As it faces both an antitrust lawsuit with huge implications and a formal EU investigation over its App Store tactics, Apple is today publicly defending itself against Spotify and other critics of the company’s massively successful software storefront.
“Today, the App Store is more vibrant and innovative than ever, offering equal opportunities to developers to deliver their apps and services across iPhone, iPad, Mac, Apple TV, and Apple Watch,” reads a new page at Apple’s website titled “App Store — Principles and Practices.” “We’re proud of the store we’ve built and the way we’ve built it.”
Apple says it has paid out $120 billion to App Store developers worldwide since the platform launched, and the company again touts the quick approval process and efficient work of its app review team, which now “represents 81 languages across three time zones.” Sixty percent of the approximately 100,000 apps and app updates reviewed each week are approved, with rejections mostly stemming from “minor bugs, followed by privacy concerns.” Apple notes that anyone who feels that they were unjustly rejected can have their situation looked at by the App Store Review Board.
But the most interesting parts of this new site relate to competition. In one section, Apple goes over the core, built-in apps on iOS and lists the many popular third-party options that are available from the App Store in each category as alternatives.
The company fails to mention that none of these apps can be chosen as the default messaging app, maps service, email client, web browser, or music player. That limitation isn’t always a deal-breaker — just ask WhatsApp, which is more popular than iMessage in many countries — but it still gives Apple’s services an advantage. Apple also claims that “developers have lots of choices for distributing their apps — from other app stores to smart TVs to gaming consoles. Not to mention the open internet, which Apple supports with Safari, and our customers regularly use with web apps like Instagram and Netflix.”
The message here seems to be that if companies don’t like Apple’s policies, they’ve got other options. Go find your riches on Android or make a Roku app. But developers have a huge financial incentive to be in the App Store. It’s often been reported that iOS users spend more money on apps than people with Android phones, and Apple leans on that advantage. “Even though other stores have more users and more app downloads, the App Store earns more money for developers,” the company notes. So ignoring the App Store isn’t exactly practical for businesses that want to make a lot of money. As for the open web, how often are you using Instagram or Netflix in the Safari browser on your iPhone or iPad instead of the app itself? On desktop, maybe, but Apple is about to let developers bring their iPad apps to the Mac, and how do you think you’ll be watching Netflix once that happens?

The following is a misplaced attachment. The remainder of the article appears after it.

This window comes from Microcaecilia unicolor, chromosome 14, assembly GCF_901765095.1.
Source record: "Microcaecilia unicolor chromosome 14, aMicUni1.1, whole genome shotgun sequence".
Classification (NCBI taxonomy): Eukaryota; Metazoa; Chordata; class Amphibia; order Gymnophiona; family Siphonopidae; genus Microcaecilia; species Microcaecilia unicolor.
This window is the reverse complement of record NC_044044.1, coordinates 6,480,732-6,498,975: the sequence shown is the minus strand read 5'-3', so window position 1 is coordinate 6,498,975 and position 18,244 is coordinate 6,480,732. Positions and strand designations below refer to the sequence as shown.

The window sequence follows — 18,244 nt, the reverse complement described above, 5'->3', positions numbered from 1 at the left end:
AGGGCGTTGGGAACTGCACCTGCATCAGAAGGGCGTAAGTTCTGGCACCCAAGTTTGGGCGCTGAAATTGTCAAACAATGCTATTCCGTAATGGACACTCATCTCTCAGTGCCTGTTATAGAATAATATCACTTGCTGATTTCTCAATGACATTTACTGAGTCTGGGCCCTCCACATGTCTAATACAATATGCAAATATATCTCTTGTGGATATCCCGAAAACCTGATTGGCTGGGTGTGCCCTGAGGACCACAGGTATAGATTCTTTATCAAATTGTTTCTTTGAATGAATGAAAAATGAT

Apple also lists the various types of apps in the store, from completely free to paid to the many with in-app purchases or monthly subscriptions. You might not know that some of the essential apps you use every day are classified as “reader” apps because those companies have decided against giving Apple a cut of their in-app purchases and subscriptions. (Apple takes a 30 percent cut of subscriptions for the first year a customer is signed up and 15 percent for each year thereafter.)
This category includes Amazon Kindle, Netflix, and Spotify. Apple says customers of these services “enjoy access to that content inside the app on their Apple devices” and that “developers receive all of the revenue they generate from bringing the customer to the app.”
But here, again, Apple ignores a major gripe that developers have been raising for years: if an app doesn’t use Apple’s in-app purchase system, its developers are forbidden from telling their customers where and how they can pay outside of the App Store or providing a convenient link. “Not only is Netflix not allowed to link to their website, they can’t even tell the user they need to go to netflix.com to sign up,” John Gruber wrote back in January when Netflix stopped letting new customers subscribe through its iOS app. “Apple can make the rules — it’s their platform. But it’s just wrong that one of the rules is that apps aren’t allowed to explain the rules to users.”
Apple’s new site puts a big spotlight on the App Store’s unrivaled success and reach, but in some ways, it also brings more attention to how difficult it can be to compete against Apple.